In this project, we will build implementations of a “Double Ended Queue” using both linked lists and arrays. You will create exactly three Java files:,, and, with public methods listed below.

Unlike project 0, we will provide relatively little scaffolding. In other words, we’ll say what you should do, but not how.

For this project, you will be working with a partner! Please carefully read the Policy on Collaboration and Cheating to see what this means exactly.

We strongly encourage you to switch to IntelliJ for this project. While it’s not absolutely required, you will have a better time. The ability to visually debug your code can be incredibly useful, it’s also nice to have a development environment that catches syntax errors as you are typing, and it avoids the need to type javac and java (or pressing arrow keys) a bajillion times. If you need a refresher on how to import a project, you can follow the Intellij setup guide

Additionally, we will be enforcing style. You must follow the style guide or you will lose points on the autograder.

Getting the Skeleton Files

Partnerships are required for this project, please see the Collaboration Guide for more information.

For this project, you should choose a partner to work with, and you should be working collaboratively in your shared repository, which should have a name of the form su19-proj1-s***-s***. If you haven’t set this up yet, please see the instructions in Lab 5 to do so.

If you find yourself faced with a strange text editor or a merge conflict, see the Git Weird Technical Failures guide for how to proceed.

Once you’ve successfully merged, you should see a proj1 directory appear with files that match the skeleton repository.

If you get some sort of error, STOP and either figure it out by carefully reading the git guide or seek help in lab or on Piazza. You’ll potentially save yourself a lot of trouble vs. guess-and-check with git commands. If you find yourself trying to use commands recommended by Google like force push, don’t. Don’t use force push, even if a post you found on Stack Overflow says to do it!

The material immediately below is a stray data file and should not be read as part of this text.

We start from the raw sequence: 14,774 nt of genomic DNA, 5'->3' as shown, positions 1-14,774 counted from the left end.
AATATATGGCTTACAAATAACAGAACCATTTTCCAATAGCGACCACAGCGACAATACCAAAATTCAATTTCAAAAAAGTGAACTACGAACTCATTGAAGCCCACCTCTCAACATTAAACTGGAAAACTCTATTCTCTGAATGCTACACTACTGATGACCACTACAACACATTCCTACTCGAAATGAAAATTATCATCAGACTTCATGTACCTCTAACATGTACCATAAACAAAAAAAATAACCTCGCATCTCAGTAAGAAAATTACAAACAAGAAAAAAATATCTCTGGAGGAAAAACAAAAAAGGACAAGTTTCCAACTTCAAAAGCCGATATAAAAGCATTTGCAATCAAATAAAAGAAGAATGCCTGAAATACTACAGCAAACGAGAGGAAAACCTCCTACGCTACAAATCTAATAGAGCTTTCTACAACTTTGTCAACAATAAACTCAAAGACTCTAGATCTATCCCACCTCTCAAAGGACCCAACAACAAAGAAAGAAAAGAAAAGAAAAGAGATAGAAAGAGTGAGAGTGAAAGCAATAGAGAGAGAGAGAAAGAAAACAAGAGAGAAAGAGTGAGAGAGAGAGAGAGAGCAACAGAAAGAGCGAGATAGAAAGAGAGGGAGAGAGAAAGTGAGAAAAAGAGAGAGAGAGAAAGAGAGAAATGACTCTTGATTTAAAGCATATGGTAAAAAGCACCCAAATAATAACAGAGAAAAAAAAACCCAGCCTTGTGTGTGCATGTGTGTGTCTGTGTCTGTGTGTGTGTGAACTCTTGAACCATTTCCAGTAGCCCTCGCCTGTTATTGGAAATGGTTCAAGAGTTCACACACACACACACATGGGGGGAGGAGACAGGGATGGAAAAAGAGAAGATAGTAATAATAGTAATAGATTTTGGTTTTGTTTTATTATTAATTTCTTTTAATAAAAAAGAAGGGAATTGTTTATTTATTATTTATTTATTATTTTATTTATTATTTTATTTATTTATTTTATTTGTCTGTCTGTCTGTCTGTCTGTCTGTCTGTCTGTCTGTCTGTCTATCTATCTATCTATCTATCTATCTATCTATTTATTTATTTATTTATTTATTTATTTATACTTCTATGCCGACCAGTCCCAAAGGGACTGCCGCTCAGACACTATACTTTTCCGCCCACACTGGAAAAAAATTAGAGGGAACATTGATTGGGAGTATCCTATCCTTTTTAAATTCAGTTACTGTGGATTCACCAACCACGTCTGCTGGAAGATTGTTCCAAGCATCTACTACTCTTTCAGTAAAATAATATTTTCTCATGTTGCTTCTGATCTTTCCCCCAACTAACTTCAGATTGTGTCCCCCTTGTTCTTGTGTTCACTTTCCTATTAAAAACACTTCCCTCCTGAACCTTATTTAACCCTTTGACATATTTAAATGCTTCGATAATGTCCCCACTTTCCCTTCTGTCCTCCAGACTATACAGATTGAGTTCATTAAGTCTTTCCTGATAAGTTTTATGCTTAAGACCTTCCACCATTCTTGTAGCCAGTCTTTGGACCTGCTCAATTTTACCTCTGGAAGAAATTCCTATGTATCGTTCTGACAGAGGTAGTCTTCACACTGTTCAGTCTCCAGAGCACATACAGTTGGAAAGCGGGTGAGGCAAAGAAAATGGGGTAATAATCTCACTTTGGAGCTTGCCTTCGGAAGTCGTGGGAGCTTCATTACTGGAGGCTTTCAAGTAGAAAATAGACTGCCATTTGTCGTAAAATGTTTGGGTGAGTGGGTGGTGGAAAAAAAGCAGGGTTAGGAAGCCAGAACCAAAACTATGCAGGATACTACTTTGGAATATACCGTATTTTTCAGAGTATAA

The only provided files in the skeleton are and These files provide examples of how you might write tests to verify the correctness of your code. We strongly encourage you try out the given tests, as well as to write some of your own.

The Deque API

Deque (usually pronounced like “deck”) is an irregular acronym of double-ended queue. Double-ended queues are sequence containers with dynamic sizes that can be expanded or contracted on both ends (either its front or its back). Here is a definition from

Specifically, any deque implementation must have exactly the following operations:

  • public void addFirst(T item): Adds an item of type T to the front of the deque.
  • public void addLast(T item): Adds an item of type T to the back of the deque.
  • public boolean isEmpty(): Returns true if deque is empty, false otherwise. (This method should be deleted and migrated to during Part 3. (The API Checker will fail on this until you get to that point.))
  • public int size(): Returns the number of items in the deque.
  • public void printDeque(): Prints the items in the deque from first to last, separated by a space. Once all the items have been printed, print out a new line.
  • public T removeFirst(): Removes and returns the item at the front of the deque. If no such item exists, returns null.
  • public T removeLast(): Removes and returns the item at the back of the deque. If no such item exists, returns null.
  • public T get(int index): Gets the item at the given index, where 0 is the front, 1 is the next item, and so forth. If no such item exists, returns null. Must not alter the deque!